As calls grow louder to ban members of Congress from trading individual stocks, a Spectrum News NY1 analysis shows that most New Yorkers on Capitol Hill do not own stocks. However, two members in particular — Reps. Chris Jacobs and Tom Suozzi — have large portfolios.

“It creates a conflict of interest. I think it’s really basic, very simple,” said Rep. Alexandria Ocasio-Cortez, one of those urging new stock restrictions be enacted.

Some lawmakers are proposing banning members of Congress and their spouses from buying and selling — forcing them to put any holdings in blind trusts. Others go a step further, saying children of members should also face restrictions.

Ocasio-Cortez says Congress must do something.

“Let's start right away, as soon as we can, in at least preventing actual members of Congress from holding and trading individual stock,” she said. “And then we can build on that.”

Rep. Ritchie Torres, another New York Democrat representing the Bronx, recently signed onto a bipartisan letter imploring House leaders to end the practice.

“The appearance of impropriety is a compelling enough reason to impose a ban on congressional stock trading writ-large,” Torres said in an interview.

The push for new restrictions gained steam after North Carolina Senator Richard Burr sold stock in early 2020, following briefings on the emerging threat posed by the coronavirus. The U.S. Department of Justice did not pursue criminal charges, but Burr lost his spot atop the Senate Intelligence Committee.

Before that, upstate Rep. Chris Collins gave up his seat in Congress after pleading guilty to passing along inside information so his son could avoid a big loss on a drug company stock.

Stocks Owned by New York Lawmakers

So, what stocks do New Yorkers on Capitol Hill own?

With the help of the organization Open Secrets, Spectrum News NY1 dug through the most recently available disclosure reports, which detail lawmaker investments from 2020.

More than half of the delegation — Democrats and Republicans alike — reported owning no individual stocks, including Ocasio-Cortez and Torres, as well as Sen. Chuck Schumer.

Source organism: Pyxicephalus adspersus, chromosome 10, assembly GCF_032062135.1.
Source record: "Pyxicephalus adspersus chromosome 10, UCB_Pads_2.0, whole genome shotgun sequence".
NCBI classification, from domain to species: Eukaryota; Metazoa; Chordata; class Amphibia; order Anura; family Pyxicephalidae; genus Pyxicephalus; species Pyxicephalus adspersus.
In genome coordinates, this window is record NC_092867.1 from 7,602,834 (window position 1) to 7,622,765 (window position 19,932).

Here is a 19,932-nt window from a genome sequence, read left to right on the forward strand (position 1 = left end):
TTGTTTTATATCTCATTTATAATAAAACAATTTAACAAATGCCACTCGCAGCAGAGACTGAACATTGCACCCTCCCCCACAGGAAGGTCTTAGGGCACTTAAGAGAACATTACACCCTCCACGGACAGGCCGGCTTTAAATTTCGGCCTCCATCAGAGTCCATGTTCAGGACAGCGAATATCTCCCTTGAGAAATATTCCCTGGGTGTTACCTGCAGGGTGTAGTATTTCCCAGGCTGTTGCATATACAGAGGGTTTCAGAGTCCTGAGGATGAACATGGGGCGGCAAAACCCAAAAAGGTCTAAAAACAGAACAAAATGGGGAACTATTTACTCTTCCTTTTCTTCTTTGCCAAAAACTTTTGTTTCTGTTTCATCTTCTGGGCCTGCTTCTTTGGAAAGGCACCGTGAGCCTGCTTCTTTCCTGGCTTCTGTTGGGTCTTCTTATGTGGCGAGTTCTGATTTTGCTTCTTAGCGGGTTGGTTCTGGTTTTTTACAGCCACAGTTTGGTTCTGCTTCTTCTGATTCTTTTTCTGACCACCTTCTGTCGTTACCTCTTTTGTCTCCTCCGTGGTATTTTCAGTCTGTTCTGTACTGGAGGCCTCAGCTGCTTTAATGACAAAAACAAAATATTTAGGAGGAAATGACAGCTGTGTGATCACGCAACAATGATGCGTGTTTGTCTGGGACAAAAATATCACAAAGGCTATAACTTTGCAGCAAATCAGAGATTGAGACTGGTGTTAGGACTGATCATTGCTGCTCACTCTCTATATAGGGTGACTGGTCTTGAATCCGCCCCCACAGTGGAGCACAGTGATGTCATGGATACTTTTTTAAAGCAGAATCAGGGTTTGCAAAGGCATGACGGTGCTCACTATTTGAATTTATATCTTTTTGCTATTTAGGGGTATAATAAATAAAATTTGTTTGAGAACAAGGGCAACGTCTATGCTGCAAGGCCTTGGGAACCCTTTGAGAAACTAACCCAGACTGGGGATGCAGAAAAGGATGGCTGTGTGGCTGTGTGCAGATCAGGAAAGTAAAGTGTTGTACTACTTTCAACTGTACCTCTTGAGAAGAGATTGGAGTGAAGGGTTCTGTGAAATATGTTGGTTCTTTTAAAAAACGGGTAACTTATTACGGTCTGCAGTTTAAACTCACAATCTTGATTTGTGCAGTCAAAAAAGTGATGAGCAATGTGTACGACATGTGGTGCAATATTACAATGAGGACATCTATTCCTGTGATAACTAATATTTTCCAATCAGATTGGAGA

“I don’t own any stocks, and I think that’s the right thing to do,” Schumer told reporters last month.

In 2020, Reps. Joseph Morelle and Sean Patrick Maloney both reported selling off their stocks. Maloney had inherited his as part of an IRA after his mother passed away.

Rep. Carolyn Maloney listed a blind trust worth between $1 million and $5 million, but no individual stocks.

In her disclosure, Queens Democratic Rep. Grace Meng listed her husband as owning several stocks, including Johnson & Johnson, General Electric and Intel. Each of those stocks was listed as being worth between $1,001 and $15,000.

And Rep. Tom Reed lists stocks as part of an IRA owned by his wife.

Reps. Andrew Garbarino, Brian Higgins and Nicole Malliotakis each have small stock portfolios, according to the 2020 reports.

Garbarino’s investments included pharmaceutical companies Oramed and Bristol-Myers Squibb. Higgins listed owning stock worth between $50,001 and $100,000 of the tech company NVIDIA.

Malliotakis — who has investments in Boeing, General Electric, Johnson & Johnson, and Pfizer, among others — says she has decided to not buy or sell while in office.

Asked about the push to bar federal lawmakers from stock trades outright, the Staten Island Republican said, “Certainly they should be in a blind trust and maybe put a hold while the lawmakers in office.”


New York’s Two Largest Investors

The largest investors in the delegation by far are Reps. Chris Jacobs and Tom Suozzi.

Jacobs, a Western New York Republican, reports owning stock in well over 100 businesses, with a total stock value between roughly $1.3 million and $5 million, based on Spectrum News NY1’s analysis. (The disclosures do not require exact dollar values for the stocks.)

Suozzi, a Long Island Democrat running for governor, lists between roughly $970,000 and $2.5 million worth of stocks.

Jacobs’ and Suozzi’s portfolios do share some similarities: both own between $100,000 and $250,000 worth of Apple and Microsoft stocks.

Jacobs also lists big investments in Home Depot, Nike and New York-based alcohol company Constellation Brands. United Rentals and NVIDIA round out Suozzi’s largest holdings.

Suozzi says a financial advisor handles his portfolio, though he says he does have some knowledge about what he owns.

“I make no decisions on what stocks I buy or sell,” he said in an interview.

Asked about the proposed restrictions, Suozzi said he would support changes that Congress can pass.

A spokesman for Jacobs said the congressman will follow any and all future financial ethics laws.


The 2020 Reports

Read the financial disclosures for yourself below: